If you're looking for a good reason to avoid GMOs - here are the shocking results of the French study - listed above:

Up to 50% of males and 70% of females rats suffered premature death.

Rats that drank trace amounts of Monsanto's herbicide Roundup Ready had a 200% - 300% increase in large tumors.

Rats fed GMO corn and traces of Roundup Ready suffered severe organ damage - including liver damage and kidney damage.

This study fed rats NK603, the Monsanto variety of GMO corn that's grown across North America and widely fed to animals and humans. Keep in mind, this is the same type of corn found in corn-based breakfast cereals, corn tortillas and corn snack chips.

Dec 17, 2013

'Dog Dust' May Combat Allergies and Asthma

Exposure to "dog dust," or the dried flakes of skin that fall from Fido, may protect against developing allergies and asthma in later life by altering intestinal bacteria, a new study in mice suggests. The dust appears to contain bacteria that, when present in an animal's gut, affects the production of immune cells in the animal's airway.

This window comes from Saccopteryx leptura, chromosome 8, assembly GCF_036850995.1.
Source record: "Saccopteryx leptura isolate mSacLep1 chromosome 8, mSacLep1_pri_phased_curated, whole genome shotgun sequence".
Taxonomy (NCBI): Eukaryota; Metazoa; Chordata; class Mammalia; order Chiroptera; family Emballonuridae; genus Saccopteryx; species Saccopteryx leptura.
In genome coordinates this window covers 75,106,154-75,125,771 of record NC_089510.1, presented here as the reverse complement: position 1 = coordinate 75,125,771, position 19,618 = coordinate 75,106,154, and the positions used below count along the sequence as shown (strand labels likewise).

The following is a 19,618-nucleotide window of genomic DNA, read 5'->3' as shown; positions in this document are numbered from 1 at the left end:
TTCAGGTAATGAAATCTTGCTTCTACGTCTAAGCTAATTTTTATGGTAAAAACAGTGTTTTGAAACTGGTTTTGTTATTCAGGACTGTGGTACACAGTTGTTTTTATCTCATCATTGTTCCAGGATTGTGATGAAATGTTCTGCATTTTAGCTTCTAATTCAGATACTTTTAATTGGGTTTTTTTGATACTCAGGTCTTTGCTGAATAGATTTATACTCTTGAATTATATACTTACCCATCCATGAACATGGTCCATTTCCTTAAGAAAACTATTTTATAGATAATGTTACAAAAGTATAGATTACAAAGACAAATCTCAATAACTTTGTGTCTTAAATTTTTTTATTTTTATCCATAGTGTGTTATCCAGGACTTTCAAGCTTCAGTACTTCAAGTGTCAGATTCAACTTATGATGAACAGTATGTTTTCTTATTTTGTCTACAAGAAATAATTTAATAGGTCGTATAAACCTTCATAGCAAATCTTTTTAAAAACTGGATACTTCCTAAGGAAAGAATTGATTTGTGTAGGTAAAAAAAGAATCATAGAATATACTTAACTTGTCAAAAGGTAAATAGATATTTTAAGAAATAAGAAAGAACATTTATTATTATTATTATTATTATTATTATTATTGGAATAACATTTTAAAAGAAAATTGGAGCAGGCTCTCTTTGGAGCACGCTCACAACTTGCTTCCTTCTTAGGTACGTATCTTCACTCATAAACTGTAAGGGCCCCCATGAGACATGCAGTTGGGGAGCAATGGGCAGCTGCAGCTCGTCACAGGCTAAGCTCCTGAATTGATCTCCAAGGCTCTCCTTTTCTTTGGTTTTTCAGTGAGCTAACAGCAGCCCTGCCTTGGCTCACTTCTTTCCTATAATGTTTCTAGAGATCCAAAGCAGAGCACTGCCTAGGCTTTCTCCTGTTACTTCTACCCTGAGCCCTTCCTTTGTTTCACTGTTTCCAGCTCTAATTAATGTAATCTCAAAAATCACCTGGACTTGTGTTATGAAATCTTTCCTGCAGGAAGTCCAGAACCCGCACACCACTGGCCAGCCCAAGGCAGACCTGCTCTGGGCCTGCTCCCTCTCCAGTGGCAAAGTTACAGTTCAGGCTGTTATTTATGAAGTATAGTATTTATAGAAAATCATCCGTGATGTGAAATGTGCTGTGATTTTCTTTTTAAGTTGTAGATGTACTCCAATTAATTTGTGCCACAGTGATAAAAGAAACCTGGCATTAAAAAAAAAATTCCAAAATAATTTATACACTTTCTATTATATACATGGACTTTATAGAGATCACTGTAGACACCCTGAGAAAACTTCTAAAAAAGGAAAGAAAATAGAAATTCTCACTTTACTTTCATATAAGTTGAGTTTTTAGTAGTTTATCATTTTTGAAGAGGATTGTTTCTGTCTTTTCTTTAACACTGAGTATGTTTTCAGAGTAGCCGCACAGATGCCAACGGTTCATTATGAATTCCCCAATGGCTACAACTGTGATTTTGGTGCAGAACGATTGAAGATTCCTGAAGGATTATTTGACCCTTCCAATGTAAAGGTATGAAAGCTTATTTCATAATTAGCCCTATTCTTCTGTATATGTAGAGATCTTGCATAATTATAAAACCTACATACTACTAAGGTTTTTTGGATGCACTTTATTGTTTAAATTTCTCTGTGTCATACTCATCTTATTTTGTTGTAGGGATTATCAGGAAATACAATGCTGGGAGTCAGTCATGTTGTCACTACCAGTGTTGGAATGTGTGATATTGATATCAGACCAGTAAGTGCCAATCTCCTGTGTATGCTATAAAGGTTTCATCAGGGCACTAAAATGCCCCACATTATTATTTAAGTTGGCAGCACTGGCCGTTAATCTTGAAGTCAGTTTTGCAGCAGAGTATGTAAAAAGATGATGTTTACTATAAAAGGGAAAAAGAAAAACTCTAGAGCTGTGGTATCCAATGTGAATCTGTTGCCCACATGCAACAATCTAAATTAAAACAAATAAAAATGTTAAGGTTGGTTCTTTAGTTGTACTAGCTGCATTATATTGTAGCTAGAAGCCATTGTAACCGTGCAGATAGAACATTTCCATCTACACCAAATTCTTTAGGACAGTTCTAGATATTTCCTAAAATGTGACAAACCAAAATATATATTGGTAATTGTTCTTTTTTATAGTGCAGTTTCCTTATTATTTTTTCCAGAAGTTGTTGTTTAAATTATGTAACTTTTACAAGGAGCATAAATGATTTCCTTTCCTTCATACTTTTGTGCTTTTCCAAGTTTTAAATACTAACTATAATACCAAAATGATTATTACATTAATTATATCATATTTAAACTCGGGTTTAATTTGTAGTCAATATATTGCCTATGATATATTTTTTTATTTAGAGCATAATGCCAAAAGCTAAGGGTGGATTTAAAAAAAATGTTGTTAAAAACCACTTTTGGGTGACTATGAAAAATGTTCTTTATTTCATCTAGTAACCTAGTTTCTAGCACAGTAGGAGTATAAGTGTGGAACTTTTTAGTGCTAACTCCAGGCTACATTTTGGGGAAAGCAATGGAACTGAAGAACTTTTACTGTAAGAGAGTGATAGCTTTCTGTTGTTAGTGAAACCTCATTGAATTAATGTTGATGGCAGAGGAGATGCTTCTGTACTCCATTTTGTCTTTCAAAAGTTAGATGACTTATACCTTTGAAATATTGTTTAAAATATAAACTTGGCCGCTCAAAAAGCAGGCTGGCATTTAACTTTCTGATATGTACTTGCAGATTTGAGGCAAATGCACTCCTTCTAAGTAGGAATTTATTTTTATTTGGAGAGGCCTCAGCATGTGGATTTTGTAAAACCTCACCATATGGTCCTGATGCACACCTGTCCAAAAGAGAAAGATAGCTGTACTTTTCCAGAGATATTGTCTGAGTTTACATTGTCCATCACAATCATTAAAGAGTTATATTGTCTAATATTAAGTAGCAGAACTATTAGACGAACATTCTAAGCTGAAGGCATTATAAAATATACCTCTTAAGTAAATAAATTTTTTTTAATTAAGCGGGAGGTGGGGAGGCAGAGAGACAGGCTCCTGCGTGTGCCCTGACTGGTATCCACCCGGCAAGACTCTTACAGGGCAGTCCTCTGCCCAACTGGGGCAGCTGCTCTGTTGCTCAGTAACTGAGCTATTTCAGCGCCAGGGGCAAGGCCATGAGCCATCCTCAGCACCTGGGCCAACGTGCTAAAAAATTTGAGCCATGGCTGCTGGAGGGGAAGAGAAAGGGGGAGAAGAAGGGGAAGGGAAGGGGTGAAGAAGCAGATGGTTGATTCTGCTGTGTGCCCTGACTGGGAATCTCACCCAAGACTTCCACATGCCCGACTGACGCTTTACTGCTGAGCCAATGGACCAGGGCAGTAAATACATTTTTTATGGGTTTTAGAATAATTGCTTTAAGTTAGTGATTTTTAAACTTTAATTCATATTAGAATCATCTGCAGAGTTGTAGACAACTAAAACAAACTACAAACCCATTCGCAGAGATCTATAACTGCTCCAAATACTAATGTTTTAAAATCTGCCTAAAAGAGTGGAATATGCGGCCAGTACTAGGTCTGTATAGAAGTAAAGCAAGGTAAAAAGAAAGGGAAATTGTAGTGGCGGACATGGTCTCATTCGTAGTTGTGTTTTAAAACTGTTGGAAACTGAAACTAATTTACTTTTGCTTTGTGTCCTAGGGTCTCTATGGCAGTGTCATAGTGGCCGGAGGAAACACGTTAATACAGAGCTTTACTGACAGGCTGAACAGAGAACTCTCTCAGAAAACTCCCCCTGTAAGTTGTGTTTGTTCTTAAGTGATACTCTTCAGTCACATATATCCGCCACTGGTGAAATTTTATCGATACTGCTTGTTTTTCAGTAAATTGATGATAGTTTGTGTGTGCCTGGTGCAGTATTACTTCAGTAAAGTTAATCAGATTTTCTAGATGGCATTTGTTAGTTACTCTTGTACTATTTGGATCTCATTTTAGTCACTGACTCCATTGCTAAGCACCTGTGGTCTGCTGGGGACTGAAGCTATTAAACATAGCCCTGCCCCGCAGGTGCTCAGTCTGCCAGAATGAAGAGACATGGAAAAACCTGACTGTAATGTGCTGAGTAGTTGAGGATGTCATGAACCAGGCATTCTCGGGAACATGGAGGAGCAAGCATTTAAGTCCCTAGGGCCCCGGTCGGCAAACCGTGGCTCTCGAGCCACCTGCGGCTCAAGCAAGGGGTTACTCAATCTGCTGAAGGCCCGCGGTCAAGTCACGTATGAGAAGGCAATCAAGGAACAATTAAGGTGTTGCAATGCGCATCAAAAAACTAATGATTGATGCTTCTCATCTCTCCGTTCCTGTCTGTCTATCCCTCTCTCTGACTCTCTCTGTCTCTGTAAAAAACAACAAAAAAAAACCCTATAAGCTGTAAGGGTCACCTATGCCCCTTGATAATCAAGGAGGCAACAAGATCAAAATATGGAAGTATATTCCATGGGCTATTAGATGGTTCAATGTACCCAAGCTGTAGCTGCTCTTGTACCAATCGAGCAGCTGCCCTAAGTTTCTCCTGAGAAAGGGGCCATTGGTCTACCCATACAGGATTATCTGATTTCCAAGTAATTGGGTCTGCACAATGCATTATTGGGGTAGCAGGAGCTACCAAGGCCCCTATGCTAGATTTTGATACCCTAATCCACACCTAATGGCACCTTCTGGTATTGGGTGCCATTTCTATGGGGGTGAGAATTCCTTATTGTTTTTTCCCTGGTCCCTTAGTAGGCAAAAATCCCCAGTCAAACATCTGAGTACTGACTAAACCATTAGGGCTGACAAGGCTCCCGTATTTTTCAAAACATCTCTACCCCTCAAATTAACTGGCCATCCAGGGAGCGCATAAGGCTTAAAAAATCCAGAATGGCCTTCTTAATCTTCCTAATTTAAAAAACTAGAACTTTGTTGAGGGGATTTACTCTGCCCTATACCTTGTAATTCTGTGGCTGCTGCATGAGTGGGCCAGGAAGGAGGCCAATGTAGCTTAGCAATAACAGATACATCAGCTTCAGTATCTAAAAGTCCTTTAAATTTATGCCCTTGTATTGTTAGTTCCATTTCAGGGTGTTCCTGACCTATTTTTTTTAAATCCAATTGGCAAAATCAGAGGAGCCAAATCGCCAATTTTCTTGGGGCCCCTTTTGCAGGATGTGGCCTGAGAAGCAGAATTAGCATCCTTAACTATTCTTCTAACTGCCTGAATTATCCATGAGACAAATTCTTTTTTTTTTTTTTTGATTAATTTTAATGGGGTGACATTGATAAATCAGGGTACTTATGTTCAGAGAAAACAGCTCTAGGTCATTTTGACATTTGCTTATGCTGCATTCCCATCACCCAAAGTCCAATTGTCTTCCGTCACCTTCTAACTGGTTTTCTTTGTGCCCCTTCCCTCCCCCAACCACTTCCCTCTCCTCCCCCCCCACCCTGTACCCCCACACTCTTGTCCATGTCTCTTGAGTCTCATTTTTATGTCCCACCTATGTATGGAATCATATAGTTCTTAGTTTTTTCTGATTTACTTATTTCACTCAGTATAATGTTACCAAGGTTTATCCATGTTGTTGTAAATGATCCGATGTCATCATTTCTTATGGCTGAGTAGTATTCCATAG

"Perhaps early life dog exposure introduces microbes into the home that somehow influence the gut microbiome, and change the immune response in the airways," said study researcher Susan Lynch, an associate professor of medicine at the University of California, San Francisco.

Past research has shown that exposure to pets, particularly dogs, during infancy may prevent people from developing allergies, and other work has found that bacteria in the gut can affect allergies and asthma. The new study adds to the research because it links these ideas — showing that the reason exposure to dog dust may prevent allergies is that the dust affects the population of gut microbes.

In the study, Lynch and her colleagues exposed mice to dust from a dog owner's home, and then tested the mice's immune response to cockroach allergens and ovalbumin (a component of egg whites), two substances that commonly trigger asthma attacks. They found that mice exposed to dog dust had fewer immune cells in the airway that respond to allergens, compared with mice not exposed to dog dust.